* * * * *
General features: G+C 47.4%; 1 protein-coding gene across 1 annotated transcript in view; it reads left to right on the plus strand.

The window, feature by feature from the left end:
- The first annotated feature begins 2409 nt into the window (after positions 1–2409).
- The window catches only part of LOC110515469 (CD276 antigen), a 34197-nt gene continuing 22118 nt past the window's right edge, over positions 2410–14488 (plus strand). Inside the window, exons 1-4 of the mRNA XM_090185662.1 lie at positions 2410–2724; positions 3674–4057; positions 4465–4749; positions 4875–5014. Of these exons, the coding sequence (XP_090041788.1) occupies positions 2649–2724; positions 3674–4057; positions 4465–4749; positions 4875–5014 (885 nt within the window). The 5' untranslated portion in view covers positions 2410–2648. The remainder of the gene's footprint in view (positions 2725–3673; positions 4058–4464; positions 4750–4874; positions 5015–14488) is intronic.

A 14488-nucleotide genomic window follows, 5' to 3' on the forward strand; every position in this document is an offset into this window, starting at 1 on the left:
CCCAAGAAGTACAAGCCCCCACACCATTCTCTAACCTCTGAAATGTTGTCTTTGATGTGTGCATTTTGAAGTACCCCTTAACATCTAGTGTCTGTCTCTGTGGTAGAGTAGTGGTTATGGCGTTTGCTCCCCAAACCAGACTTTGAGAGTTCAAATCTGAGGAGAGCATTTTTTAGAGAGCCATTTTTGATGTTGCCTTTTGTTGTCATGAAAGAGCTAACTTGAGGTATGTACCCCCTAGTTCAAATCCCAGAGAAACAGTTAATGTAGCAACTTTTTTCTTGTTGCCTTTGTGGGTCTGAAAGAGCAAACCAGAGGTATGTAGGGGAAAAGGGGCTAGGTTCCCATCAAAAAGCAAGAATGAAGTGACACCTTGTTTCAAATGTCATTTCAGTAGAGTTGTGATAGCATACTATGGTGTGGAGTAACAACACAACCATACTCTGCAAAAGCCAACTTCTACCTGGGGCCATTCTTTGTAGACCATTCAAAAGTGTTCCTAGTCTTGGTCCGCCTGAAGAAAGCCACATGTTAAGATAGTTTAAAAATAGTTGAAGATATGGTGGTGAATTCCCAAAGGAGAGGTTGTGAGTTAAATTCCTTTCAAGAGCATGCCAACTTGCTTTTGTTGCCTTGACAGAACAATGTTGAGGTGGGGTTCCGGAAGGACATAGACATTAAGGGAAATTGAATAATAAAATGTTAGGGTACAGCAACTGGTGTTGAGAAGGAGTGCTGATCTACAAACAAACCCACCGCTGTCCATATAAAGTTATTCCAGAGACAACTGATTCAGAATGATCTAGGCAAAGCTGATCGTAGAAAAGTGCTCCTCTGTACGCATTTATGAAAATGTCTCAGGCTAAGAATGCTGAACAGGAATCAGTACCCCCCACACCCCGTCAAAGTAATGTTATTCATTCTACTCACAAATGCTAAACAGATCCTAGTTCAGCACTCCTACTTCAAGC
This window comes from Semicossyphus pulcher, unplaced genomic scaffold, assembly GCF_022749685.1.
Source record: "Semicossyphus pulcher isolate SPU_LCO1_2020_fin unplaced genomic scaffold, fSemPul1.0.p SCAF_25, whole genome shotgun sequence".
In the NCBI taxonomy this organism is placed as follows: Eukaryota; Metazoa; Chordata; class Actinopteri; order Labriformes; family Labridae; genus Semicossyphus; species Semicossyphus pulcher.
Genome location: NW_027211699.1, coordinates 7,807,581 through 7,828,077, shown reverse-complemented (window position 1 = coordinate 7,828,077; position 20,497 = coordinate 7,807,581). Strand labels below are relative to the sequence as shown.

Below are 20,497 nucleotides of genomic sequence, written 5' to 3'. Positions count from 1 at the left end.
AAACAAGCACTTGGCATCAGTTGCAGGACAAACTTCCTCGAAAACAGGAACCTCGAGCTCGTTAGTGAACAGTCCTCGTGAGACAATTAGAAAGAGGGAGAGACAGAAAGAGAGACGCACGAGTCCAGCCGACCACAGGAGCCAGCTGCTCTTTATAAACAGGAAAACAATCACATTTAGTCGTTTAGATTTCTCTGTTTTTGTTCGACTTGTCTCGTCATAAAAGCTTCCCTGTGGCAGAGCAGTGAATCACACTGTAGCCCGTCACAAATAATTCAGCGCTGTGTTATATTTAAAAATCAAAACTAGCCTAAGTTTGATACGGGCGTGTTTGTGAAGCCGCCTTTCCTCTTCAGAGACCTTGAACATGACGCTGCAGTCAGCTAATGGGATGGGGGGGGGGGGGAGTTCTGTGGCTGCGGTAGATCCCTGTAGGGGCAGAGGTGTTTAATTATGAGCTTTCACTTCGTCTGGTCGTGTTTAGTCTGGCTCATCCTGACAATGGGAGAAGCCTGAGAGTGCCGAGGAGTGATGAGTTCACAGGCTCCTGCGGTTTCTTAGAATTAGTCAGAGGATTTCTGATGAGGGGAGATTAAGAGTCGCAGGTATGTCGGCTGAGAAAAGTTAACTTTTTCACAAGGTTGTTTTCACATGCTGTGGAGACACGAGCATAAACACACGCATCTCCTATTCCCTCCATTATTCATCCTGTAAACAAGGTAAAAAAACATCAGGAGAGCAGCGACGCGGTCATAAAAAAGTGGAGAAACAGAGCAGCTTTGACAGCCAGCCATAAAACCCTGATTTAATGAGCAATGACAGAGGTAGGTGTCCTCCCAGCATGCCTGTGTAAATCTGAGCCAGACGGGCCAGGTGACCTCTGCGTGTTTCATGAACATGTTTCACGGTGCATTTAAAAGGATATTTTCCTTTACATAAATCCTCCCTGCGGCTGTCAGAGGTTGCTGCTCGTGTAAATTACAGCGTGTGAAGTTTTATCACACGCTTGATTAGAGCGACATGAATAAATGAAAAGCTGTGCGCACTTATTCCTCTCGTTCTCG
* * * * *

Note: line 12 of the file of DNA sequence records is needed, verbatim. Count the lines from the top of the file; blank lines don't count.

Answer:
AAACAAGCACTTGGCATCAGTTGCAGGACAAACTTCCTCGAAAACAGGAACCTCGAGCTCGTTAGTGAACAGTCCTCGTGAGACAATTAGAAAGAGGGAGAGACAGAAAGAGAGACGCACGAGTCCAGCCGACCACAGGAGCCAGCTGCTCTTTATAAACAGGAAAACAATCACATTTAGTCGTTTAGATTTCTCTGTTTTTGTTCGACTTGTCTCGTCATAAAAGCTTCCCTGTGGCAGAGCAGTGAATCACACTGTAGCCCGTCACAAATAATTCAGCGCTGTGTTATATTTAAAAATCAAAACTAGCCTAAGTTTGATACGGGCGTGTTTGTGAAGCCGCCTTTCCTCTTCAGAGACCTTGAACATGACGCTGCAGTCAGCTAATGGGATGGGGGGGGGGGGGAGTTCTGTGGCTGCGGTAGATCCCTGTAGGGGCAGAGGTGTTTAATTATGAGCTTTCACTTCGTCTGGTCGTGTTTAGTCTGGCTCATCCTGACAATGGGAGAAGCCTGAGAGTGCCGAGGAGTGATGAGTTCACAGGCTCCTGCGGTTTCTTAGAATTAGTCAGAGGATTTCTGATGAGGGGAGATTAAGAGTCGCAGGTATGTCGGCTGAGAAAAGTTAACTTTTTCACAAGGTTGTTTTCACATGCTGTGGAGACACGAGCATAAACACACGCATCTCCTATTCCCTCCATTATTCATCCTGTAAACAAGGTAAAAAAACATCAGGAGAGCAGCGACGCGGTCATAAAAAAGTGGAGAAACAGAGCAGCTTTGACAGCCAGCCATAAAACCCTGATTTAATGAGCAATGACAGAGGTAGGTGTCCTCCCAGCATGCCTGTGTAAATCTGAGCCAGACGGGCCAGGTGACCTCTGCGTGTTTCATGAACATGTTTCACGGTGCATTTAAAAGGATATTTTCCTTTACATAAATCCTCCCTGCGGCTGTCAGAGGTTGCTGCTCGTGTAAATTACAGCGTGTGAAGTTTTATCACACGCTTGATTAGAGCGACATGAATAAATGAAAAGCTGTGCGCACTTATTCCTCTCGTTCTCG